Moldovan immigrant in US trade military service for citizenship
By Maggie Hyde
Military recruits trade service for citizenship
Last year Michael Melnic’s U.S. visa was set to expire. But Melnic, 41, an immigrant from the small former Soviet country of Moldova, was not ready to leave.
A financial specialist who came to the U.S. in 2001 with his wife and daughter to earn a master’s degree in business, Melnic said that he and his family have built a life here in north suburban Chicago. One daughter, born after they relocated, is an American citizen. Both of his children, he said, speak more English at home than his native Russian.
“I was anxious,” he said. “My kids got Americanized. For them it would be very painful to come back.”
Three months before his visa expired, Melnic heard about a military program that could facilitate the citizenship process for him and his family. It would condense years of bureaucratic hurdles into a matter of months.
Known as the Military Accessions Vital to National Interest program, it is a pilot recruitment initiative that opened in February 2009 in New York and Los Angeles and in August in Chicago, Atlanta and Dallas. The program reached its goal of 1,000 recruits nationlly and closes down this month. Available to legal aliens who had valuable language or medical skills, its goal, according to a military fact sheet, was to recruit soldiers “whose skills are considered to be vital to the national interest.”
During the program’s trial period, the local office enlisted 15 applicants, according to U.S. Army Sgt. 1st Class Boguslaw Jedrol of the Chicago Recruiting Battalion. Seven of the applicants speak Urdu, five Swahili and the remaining three speak Indonesian, Russian speaker and Arabic-Sudanese respectively.
Jedrol said the enlistees have a longer service commitment than other soldiers, four years rather than two. But they can achieve full citizenship in six months.
“Obviously,” he said, “this is a good benefit for someone.”
Dating back to the Revolutionary War, non-citizen soldiers have fought for and served in the U.S. Armed Forces. According to military statistics, about 8,000 legal aliens answer Uncle Sam’s call every year. Since Sept. 11, 2001, 43,000 soldiers have become citizens.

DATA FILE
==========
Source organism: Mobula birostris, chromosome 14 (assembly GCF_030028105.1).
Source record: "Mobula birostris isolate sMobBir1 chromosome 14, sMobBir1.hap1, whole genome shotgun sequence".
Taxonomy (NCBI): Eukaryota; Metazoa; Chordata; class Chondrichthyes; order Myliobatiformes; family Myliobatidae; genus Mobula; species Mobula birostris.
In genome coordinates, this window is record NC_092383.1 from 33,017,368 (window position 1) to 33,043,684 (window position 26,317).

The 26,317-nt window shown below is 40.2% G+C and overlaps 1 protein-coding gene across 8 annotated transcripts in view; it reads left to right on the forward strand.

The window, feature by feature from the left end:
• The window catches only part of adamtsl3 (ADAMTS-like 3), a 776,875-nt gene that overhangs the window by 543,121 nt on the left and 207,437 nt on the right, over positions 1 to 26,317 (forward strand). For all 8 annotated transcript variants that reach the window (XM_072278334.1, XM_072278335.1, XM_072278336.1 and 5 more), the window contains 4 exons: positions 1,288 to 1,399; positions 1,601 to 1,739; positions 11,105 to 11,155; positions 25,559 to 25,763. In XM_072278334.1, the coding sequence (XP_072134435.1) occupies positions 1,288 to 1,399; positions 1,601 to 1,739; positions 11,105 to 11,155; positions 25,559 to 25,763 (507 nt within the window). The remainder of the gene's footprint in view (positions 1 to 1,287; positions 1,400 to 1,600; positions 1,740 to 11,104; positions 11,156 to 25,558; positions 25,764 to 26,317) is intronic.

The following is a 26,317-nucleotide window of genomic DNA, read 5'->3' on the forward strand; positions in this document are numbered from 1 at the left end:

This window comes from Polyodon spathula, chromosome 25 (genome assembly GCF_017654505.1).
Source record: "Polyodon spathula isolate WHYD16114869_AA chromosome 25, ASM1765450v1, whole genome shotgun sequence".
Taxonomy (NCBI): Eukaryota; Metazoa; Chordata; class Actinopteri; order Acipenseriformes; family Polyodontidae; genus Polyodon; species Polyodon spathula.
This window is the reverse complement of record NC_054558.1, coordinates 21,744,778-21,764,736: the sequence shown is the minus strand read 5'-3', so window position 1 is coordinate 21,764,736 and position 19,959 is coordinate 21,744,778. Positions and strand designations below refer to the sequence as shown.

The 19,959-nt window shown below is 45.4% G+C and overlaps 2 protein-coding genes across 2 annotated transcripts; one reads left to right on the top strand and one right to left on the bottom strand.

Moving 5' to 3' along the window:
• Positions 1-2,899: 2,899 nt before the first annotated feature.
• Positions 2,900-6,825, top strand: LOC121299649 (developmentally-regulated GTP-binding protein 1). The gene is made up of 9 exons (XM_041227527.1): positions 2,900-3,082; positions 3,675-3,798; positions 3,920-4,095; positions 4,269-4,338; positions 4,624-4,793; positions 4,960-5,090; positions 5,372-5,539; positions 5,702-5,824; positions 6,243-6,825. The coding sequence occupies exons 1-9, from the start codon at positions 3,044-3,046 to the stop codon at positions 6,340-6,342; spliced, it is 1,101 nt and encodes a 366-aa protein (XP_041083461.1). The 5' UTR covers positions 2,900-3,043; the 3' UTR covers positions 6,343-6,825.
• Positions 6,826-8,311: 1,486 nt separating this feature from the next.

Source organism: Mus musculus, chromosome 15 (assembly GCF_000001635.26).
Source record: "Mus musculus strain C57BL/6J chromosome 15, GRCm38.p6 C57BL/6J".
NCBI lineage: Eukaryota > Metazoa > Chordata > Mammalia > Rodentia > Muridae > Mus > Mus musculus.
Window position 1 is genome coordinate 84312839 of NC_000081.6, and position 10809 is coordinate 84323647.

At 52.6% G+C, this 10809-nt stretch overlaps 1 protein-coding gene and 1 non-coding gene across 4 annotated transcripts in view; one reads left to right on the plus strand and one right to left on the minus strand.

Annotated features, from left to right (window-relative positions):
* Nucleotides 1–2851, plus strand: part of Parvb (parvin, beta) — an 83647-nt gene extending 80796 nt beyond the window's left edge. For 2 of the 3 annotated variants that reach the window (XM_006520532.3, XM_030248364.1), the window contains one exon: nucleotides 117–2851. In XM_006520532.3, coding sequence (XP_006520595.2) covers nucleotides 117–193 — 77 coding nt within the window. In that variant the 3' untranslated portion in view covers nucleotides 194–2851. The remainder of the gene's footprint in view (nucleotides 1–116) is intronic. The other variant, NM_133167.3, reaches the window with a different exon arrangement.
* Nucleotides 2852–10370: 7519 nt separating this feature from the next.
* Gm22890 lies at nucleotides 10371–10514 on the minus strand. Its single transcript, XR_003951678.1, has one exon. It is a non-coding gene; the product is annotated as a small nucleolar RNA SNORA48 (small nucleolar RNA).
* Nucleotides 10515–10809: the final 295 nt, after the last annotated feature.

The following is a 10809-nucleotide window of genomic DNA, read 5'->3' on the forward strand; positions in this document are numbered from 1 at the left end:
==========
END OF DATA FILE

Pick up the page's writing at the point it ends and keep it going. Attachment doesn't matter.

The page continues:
Melnic squeaked into the program the day before it closed. He will enter the service as a linguist, he said, who can speak both Russian and Romanian. But he also would like to be able to use his finance background as well. He is excited for what the future holds.
“I’m very proud,” he said. “I see a lot of opportunities.”
There was a good response to the initiative in the Chicago area, said Jedrol, adding that the program has been suspended so it can be tweaked for possible reinstatement. He said that the program’s closing had nothing to do with national security concerns after the shooting at Ft. Hood in November. Maj. Nidal Malik, the U. S. Army psychiatrist who opened fire and killed 12 people, was not an immigrant.
Response to the program has been great, said Melnic, because it is a way for educated, legal immigrants to gain citizenship status. After he joined, he said, he spent a lot of time on an Army online discussion board, which was bombarded with questions from other immigrants wanting to learn more about the program.
“It’s a huge interest,” he said.
Jedrol said applicants go through the same stringent process that regular enlistees face. In addition to tests, a background check and visa validation, applicants must also prove language proficiency. Melnic said he and other enlistees are not eligible for intelligence jobs until they become citizens.
“It’s a very scrutinizing process,” Jedrol said. “It takes a while to get someone in the army.”
Having lived in Moldova during the fall of the Soviet Union, Melnic said he wants to bring some of that experience with him to his new post. He sees the program as a way to combat the mistrust that often arises between local populations and U.S. forces stationed abroad.
“Our army will be stronger,” he said. “We’ll be better understood in all the parts of the world.”
Now, Melnic is exercising every day to prepare for basic training, which he starts in March. Besides being away from his family, he worries most about keeping up with the younger soldiers.
“My biggest concern,” he said, “is to be in good shape.”